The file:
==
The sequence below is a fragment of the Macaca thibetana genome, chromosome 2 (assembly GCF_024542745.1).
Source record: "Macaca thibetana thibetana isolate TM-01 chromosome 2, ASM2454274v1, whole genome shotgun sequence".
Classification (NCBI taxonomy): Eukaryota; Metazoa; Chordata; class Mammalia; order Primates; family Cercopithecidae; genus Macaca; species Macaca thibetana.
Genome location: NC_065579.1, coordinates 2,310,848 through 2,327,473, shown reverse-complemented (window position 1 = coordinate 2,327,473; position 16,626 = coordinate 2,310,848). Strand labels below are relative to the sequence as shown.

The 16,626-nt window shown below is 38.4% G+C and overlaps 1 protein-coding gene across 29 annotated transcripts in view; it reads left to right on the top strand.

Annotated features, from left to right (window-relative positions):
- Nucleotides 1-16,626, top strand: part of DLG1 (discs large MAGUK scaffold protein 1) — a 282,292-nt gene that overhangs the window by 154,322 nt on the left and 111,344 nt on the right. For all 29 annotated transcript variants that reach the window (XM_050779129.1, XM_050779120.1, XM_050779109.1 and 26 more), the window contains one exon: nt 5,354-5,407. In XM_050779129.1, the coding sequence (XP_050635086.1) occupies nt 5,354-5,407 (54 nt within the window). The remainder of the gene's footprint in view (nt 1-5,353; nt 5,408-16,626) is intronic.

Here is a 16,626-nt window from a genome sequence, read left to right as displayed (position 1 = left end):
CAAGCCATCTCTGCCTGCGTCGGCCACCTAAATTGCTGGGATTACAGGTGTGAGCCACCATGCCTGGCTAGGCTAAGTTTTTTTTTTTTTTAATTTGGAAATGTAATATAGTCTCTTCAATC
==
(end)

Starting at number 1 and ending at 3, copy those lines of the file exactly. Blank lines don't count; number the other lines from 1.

The sequence below is a fragment of the Macaca thibetana genome, chromosome 2 (assembly GCF_024542745.1).
Source record: "Macaca thibetana thibetana isolate TM-01 chromosome 2, ASM2454274v1, whole genome shotgun sequence".
Classification (NCBI taxonomy): Eukaryota; Metazoa; Chordata; class Mammalia; order Primates; family Cercopithecidae; genus Macaca; species Macaca thibetana.